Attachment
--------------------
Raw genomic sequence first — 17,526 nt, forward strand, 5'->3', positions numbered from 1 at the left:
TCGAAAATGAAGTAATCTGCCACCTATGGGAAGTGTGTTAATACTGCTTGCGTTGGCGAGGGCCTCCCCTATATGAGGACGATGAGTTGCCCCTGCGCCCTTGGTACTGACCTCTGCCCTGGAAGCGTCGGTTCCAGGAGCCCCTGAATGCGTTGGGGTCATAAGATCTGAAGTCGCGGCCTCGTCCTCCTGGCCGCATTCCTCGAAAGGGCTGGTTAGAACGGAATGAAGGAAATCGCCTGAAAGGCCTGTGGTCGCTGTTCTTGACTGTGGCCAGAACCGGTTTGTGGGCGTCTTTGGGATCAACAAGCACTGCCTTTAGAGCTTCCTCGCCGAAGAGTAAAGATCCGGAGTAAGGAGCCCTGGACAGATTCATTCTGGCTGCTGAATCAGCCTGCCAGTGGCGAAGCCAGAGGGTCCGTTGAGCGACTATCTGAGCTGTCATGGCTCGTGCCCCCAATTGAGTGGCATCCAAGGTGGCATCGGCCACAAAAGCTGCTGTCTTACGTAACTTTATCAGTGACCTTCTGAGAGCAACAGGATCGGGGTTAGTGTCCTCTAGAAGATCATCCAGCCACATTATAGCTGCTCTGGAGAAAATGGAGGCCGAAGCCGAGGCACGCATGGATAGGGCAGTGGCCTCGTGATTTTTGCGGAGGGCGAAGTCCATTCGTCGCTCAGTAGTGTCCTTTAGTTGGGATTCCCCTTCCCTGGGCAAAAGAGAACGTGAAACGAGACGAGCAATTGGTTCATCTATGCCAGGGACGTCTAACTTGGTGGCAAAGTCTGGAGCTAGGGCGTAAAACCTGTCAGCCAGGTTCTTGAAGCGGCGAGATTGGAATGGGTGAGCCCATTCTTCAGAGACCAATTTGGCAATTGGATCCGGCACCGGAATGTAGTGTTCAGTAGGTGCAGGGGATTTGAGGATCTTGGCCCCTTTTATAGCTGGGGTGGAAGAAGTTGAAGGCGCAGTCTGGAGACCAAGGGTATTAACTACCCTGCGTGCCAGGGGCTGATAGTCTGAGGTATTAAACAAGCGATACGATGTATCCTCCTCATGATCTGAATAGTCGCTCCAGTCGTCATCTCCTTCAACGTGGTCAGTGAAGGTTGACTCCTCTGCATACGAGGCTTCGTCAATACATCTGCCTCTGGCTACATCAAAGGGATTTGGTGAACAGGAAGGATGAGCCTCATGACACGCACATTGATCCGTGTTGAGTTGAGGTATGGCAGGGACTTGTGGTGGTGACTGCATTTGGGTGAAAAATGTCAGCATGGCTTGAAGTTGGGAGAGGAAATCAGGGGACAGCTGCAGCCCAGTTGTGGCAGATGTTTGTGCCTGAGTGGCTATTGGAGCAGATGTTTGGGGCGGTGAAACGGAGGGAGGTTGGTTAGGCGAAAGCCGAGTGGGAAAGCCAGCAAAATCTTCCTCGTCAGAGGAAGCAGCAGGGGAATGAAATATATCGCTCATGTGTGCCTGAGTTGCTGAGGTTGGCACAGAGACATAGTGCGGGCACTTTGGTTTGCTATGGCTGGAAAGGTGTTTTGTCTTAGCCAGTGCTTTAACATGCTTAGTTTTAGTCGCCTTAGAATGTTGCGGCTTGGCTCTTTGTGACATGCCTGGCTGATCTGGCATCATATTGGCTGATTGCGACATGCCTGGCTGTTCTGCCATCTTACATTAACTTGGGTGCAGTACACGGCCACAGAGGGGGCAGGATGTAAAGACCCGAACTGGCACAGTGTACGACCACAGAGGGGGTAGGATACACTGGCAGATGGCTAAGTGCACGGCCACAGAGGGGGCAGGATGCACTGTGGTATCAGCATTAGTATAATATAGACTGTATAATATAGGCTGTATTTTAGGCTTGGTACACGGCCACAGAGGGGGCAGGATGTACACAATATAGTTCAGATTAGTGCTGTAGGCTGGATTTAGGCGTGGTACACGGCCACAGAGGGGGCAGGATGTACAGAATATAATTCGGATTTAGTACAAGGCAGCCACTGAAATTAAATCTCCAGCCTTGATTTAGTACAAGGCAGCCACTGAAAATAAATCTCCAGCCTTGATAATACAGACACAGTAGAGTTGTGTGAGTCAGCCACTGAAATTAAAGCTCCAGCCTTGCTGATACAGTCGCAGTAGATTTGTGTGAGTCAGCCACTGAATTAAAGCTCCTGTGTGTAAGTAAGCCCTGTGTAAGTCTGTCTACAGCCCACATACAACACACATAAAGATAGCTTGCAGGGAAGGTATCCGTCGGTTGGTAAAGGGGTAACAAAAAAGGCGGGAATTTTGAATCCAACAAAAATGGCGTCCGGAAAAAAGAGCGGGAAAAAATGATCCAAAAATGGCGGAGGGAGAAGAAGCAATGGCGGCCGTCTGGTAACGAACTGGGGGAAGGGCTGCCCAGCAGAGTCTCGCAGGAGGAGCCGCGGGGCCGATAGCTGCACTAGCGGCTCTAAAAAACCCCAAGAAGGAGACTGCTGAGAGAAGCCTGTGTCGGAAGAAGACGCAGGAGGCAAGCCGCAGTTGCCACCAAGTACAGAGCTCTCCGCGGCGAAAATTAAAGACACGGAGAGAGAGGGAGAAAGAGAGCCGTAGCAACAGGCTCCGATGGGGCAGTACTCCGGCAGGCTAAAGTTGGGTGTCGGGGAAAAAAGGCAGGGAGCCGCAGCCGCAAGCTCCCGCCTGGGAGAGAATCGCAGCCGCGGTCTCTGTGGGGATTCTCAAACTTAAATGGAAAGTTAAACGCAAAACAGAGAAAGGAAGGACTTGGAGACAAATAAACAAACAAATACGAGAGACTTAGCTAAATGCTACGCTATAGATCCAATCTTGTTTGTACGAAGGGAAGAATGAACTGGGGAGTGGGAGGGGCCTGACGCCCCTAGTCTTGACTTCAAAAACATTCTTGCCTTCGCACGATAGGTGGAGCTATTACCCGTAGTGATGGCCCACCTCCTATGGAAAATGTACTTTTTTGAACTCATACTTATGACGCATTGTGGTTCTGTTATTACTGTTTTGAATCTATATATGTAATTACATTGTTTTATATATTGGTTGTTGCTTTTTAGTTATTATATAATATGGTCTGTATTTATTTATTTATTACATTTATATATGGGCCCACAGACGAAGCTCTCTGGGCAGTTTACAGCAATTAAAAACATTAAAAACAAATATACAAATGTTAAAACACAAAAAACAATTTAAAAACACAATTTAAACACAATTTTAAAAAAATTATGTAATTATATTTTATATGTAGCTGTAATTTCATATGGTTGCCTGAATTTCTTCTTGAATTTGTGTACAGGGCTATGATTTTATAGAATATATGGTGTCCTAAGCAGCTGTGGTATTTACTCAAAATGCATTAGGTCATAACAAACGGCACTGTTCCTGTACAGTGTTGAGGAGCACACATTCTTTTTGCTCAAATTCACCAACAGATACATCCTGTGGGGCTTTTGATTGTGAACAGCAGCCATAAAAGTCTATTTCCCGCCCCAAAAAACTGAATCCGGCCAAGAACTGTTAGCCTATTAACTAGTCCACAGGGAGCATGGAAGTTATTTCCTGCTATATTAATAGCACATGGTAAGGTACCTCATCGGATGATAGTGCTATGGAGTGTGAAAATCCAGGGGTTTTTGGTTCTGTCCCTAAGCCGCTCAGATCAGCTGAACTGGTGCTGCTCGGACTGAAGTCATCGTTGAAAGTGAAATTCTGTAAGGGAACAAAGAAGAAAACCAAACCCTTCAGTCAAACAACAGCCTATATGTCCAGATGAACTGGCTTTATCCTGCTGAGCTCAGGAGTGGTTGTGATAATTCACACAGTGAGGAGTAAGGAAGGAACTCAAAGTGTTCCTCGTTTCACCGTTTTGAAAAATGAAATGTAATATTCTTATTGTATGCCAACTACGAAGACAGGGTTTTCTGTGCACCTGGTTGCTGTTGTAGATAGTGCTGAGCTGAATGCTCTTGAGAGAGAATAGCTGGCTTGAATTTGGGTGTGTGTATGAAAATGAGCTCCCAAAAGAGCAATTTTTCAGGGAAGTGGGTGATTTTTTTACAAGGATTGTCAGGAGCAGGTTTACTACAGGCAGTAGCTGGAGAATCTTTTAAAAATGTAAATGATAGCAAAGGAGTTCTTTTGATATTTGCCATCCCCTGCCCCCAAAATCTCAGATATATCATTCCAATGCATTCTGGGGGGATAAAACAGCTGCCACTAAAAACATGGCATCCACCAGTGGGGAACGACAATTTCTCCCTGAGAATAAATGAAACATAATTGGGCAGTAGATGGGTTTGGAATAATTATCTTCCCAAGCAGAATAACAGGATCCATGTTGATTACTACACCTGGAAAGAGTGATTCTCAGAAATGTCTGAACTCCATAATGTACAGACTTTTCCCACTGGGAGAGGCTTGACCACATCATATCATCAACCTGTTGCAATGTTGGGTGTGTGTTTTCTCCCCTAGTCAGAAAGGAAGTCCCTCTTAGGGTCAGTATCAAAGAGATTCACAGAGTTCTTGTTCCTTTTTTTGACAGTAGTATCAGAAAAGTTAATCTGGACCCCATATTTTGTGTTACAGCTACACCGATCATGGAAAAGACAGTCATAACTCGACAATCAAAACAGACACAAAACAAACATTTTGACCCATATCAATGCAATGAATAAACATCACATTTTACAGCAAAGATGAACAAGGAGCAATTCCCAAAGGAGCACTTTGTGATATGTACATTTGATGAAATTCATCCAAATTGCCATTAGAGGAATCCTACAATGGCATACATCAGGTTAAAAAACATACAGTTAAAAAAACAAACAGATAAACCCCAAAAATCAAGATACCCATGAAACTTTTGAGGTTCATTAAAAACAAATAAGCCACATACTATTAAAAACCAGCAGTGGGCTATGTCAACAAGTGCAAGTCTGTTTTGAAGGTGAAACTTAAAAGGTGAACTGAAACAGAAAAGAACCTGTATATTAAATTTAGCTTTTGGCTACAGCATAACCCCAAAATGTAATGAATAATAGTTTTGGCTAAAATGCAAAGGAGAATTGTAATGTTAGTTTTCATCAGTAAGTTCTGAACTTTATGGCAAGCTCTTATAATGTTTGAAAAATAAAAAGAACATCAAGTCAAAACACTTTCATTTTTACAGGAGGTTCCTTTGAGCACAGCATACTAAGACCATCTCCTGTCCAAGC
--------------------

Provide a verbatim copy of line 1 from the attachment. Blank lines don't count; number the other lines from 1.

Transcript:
Raw genomic sequence first — 17,526 nt, forward strand, 5'->3', positions numbered from 1 at the left: